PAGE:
The sky is vast in Central Washington, especially in the evenings when there are an innumerable amount of stars.
The sparse constellation of LGBTQ programming in the Yakima Valley has only a few stars—two Gay-Straight Alliance (GSA) clubs in local high schools—highlighting the isolating reality that many rural LGBTQ people face.
For too long, LGBTQ people living in the Yakima Valley have been calling organizations and healthcare providers, seeking out culturally competent service providers and resources, and finding nothing.
Where most might see a daunting landscape, one local organization, the Yakima Neighborhood Health Services (YNHS), saw an opportunity.
Since 1975, YNHS’s mission has been clear: provide quality healthcare, end homelessness, and improve the quality of life in their community. Seeing the apparent lack of social support for the LGBTQ community, the providers at YNHS knew they had to do something.
Yet, at the same time, they weren’t sure how they should proceed.
They could provide space at an unused building and capital support, but they knew more was needed. Instead of going it alone, Yakima Neighborhood Health Services turned to the community and brought together people who could advise them on how to make this work for the LGBTQ community.
In July 2015, with this mission in mind, YNHS created an advisory committee of LGBTQ leaders and regional stakeholders to ensure cultural competency and representative outreach. They asked Tylene Carnell, a Pride Foundation Board Member from Ellensburg, to join their committee. She knew right away that the first step was to connect with other organizations doing similar work in the state.
With two other advisory committee members in tow, Tylene traveled to Tacoma for a site visit at Oasis Youth Center, a 2015 Pride Foundation grantee. They met with Executive Director, Seth Kirby, who encouraged them, strengthened their confidence, and shared the lessons learned running an LGBTQ youth center.
The mentorship and role-modeling they received from Oasis Youth Center inspired ideas for how to improve the lives of LGBTQ youth in the Yakima region.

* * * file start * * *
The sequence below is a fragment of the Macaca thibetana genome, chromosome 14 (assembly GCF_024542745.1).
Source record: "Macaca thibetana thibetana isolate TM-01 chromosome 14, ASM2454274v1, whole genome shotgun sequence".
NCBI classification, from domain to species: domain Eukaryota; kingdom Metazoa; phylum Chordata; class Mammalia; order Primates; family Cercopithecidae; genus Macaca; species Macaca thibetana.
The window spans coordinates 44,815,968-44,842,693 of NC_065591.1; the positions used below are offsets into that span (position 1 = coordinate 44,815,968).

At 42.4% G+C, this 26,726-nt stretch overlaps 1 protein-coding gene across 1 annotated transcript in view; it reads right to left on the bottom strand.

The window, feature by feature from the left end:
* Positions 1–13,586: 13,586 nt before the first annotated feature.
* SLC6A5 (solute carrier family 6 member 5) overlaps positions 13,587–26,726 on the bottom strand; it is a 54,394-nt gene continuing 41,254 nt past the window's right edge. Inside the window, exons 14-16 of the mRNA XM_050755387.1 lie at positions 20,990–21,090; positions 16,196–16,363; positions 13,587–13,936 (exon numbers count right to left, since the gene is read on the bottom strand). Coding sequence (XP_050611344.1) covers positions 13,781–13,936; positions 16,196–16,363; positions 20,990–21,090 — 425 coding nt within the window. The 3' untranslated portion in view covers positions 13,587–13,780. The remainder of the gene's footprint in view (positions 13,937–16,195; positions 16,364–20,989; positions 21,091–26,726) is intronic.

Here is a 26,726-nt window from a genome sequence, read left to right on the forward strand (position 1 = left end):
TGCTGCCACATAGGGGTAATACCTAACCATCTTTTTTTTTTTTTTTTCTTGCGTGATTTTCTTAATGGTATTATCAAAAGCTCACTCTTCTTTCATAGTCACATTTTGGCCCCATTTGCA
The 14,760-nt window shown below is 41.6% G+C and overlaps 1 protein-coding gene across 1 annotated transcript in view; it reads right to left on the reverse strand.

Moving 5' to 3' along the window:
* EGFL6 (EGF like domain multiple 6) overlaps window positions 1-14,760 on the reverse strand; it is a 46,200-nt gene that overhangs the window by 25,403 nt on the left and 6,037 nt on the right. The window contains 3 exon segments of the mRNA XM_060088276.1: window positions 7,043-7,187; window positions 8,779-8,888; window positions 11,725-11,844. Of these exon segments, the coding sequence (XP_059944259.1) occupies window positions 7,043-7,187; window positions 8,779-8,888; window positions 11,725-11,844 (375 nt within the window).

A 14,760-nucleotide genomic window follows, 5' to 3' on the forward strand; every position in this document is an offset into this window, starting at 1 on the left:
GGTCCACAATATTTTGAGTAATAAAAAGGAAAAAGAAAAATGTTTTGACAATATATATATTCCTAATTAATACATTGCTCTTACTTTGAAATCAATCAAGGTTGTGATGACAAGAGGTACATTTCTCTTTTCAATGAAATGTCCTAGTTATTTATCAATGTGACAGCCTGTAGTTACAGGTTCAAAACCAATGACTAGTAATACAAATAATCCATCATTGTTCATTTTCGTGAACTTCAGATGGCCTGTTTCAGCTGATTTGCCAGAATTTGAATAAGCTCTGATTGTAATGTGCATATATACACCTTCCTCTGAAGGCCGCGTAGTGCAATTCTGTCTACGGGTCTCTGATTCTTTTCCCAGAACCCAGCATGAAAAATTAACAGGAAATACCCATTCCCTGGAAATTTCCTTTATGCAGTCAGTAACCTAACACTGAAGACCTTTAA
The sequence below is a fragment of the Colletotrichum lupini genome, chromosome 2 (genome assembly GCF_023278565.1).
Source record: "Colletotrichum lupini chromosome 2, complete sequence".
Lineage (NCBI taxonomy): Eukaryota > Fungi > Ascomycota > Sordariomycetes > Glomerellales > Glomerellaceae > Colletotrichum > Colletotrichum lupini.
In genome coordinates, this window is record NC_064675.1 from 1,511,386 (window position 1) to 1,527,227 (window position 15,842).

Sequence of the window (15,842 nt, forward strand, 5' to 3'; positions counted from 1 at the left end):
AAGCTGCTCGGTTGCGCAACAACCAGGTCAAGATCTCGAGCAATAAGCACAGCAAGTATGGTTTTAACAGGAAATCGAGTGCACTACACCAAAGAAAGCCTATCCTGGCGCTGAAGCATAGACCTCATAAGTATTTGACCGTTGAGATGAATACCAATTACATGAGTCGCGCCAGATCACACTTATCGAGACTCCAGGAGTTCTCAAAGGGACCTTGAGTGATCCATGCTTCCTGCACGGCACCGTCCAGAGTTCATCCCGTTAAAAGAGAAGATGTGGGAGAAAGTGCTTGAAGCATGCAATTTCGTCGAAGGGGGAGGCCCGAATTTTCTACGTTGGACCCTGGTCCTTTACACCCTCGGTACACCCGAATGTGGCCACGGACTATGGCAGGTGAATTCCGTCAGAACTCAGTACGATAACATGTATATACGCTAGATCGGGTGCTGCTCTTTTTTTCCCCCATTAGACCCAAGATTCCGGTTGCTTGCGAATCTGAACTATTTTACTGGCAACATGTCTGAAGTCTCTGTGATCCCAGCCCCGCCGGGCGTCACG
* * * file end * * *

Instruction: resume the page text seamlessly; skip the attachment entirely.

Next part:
For the last year, the advisory committee and YNHS leadership have worked to create a new LGBTQ center for youth in their region, equipped with medical and dental services, educational tutoring support, and a community space. Their exciting idea inspired service providers in the Wenatchee/Leavenworth area to create the same service in their home community.
After many months of working to create a safe LGBTQ community space for youth, they are now turning to you—the broader community—to ask for support.
On May 15, the LGBTQ Youth Center at Yakima Neighborhood Health Services will open their doors to people interested in helping them make this currently empty space special. Right now, it is the community’s blank slate, and they are asking for everything from paint to furniture.
In order to support rural LGBTQ youth in the Yakima Valley, making this space special and comfortable will mean that youth return again and again to regularly utilize the essential health services offered.
More importantly, this special space—created by the community, for the community—will help foster an environment that will allow youth to live openly and safely in Yakima Valley. Adding one more shining star to this ever-growing constellation.
Zachary Pullin is the Director of Communications and Education. Email Zachary